7 Steps to a Better Design System | Think Company

1. Take a Design Inventory

  • Hunt and Gather — Go through each screen of the application and take screenshots of unique instances of the elements that build up the interface: typography, color, input fields, iconography, navigation, images, buttons, etc. These screenshots will help you visually analyze everything later on.
  • Work Fast — You should capture things fairly quickly. Leave all judgements for the design audit.

2. Do a Design Audit

  • Categorize — Take your screenshots and group them so that you can see all of the elements together. This will help you identify differences and commonalities.
  • Understand — Try to make sense of what you have so far. How do these components work? How should they work?
  • Compare and Contrast — Look into best practices and link out to articles. Is there anything a component could do better? Are there any rules that have been broken?
  • Take Note — More likely than not, you’re going to bump into redundancies. Make note of the components that can be consolidated. Show your work and explain your thinking.
  • Airtable is ideal for categorizing and analyzing your data.

3. Begin System Modeling

  • Define UI Library Objects — Based on the system inventory & audit, compile a list of objects to be included in the UI Library. You’ll want to factor in the client product roadmap, front-end capabilities, design and technical debt, and more.
  • Define Governance Model — A design system is much more than a UI library. The governance model covers the nuances and operations of an active design system.
  • Define Storefront — The system storefront acts as the single source of truth for all system information: processes, guidelines, tools, etc. Define what tool to use for the storefront and how it will be contributed to.
  • Align with Client Team — After defining all parts of the design system, align with the client team. Depending on the engagement, you may need to have a large multi-hour working session or a small, casual meeting on a recurring basis.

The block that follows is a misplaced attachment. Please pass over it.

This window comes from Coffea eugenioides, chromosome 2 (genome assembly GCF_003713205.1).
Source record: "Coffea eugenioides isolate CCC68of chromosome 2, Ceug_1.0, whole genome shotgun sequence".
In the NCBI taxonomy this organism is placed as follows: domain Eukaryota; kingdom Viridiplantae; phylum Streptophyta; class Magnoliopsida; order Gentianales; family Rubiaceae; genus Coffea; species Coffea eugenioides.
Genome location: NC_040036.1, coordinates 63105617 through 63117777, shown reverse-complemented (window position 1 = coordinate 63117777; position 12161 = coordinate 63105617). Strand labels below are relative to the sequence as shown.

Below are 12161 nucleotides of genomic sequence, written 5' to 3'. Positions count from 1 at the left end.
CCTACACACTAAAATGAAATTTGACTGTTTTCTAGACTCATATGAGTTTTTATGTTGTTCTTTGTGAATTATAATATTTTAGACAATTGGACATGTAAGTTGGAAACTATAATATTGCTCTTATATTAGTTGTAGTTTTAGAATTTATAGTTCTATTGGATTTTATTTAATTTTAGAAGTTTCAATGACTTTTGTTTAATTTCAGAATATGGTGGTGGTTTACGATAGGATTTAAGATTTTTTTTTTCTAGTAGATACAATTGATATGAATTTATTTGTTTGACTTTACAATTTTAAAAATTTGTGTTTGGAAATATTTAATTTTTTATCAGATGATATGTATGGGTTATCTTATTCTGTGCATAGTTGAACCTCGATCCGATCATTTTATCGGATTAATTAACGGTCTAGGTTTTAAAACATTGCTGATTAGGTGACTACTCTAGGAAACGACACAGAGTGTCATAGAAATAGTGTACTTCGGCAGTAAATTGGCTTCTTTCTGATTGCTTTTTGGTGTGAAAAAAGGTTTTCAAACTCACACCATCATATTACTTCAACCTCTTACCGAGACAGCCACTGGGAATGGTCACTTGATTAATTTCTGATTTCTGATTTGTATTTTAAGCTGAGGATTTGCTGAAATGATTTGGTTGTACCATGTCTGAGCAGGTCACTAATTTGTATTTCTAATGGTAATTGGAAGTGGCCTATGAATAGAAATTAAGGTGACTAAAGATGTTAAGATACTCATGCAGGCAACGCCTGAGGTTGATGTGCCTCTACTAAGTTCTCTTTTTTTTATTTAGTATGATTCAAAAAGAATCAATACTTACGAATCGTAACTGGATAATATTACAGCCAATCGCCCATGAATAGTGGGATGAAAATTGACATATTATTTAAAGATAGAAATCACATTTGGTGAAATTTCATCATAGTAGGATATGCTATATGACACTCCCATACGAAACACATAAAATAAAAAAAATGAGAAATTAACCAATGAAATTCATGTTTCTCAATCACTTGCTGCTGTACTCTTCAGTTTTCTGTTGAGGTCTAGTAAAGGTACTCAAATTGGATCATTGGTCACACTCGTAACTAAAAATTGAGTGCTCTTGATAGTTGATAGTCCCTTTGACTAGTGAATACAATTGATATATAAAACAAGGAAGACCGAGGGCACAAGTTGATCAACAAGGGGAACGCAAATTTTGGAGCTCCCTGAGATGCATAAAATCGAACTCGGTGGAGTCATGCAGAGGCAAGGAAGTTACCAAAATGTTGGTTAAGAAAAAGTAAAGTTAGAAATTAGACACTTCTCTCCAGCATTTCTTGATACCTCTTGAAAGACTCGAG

• Google Slides is a great way to document, present and share your plan with stakeholders.

4. Discuss with the Team

  • One on One — Get together with a design lead, stakeholder, product owner, or another decision maker and dig through the inventory together. Keeping the number of opinions in the room small will keep you focussed as you refine the inventory.
  • Bring it to the Team — Explore your findings with your team. Collectively, the team will have a larger pool of knowledge to draw from and that will help fine tune the design inventory.
  • Keep it Digital — If your team is busy and time to meet is scarce, drop your inventory-along with any necessary explanation-into Slack, Teams, or an email. This will allow your team the time they need to review your findings and give feedback.

5. Create the System

  • Design — Using all of the evidence gathered so far, start making meaningful changes to the existing system.
  • Write the Rules — How does your system implement large buttons vs small buttons? How will certain colors be used? Write it down and make it clear so that any designer picking up the system will be able to implement it without a lot of guesswork.
  • Show, Don’t Tell — Whenever possible, illustrate how things work. Create diagrams to help everyone understand what the components in your system do.
  • Refine — This is not a one and done process. Make sure to go back over existing rules to make sure that they’re still applicable. A design system is a living document that will change over time.
  • Build — Bring the system to life by building new patterns and adjusting existing ones.

6. Review with the Team Again

7. Publish

  • Double Check Your Work — Have all requested changes been made? Did you catch all of the typos? Go through everything one more time to make sure it’s as clean as it can be.
  • Celebrate — You’re on your way to a more perfect design system! Every designer and developer who comes after you will thank you for your time and effort.

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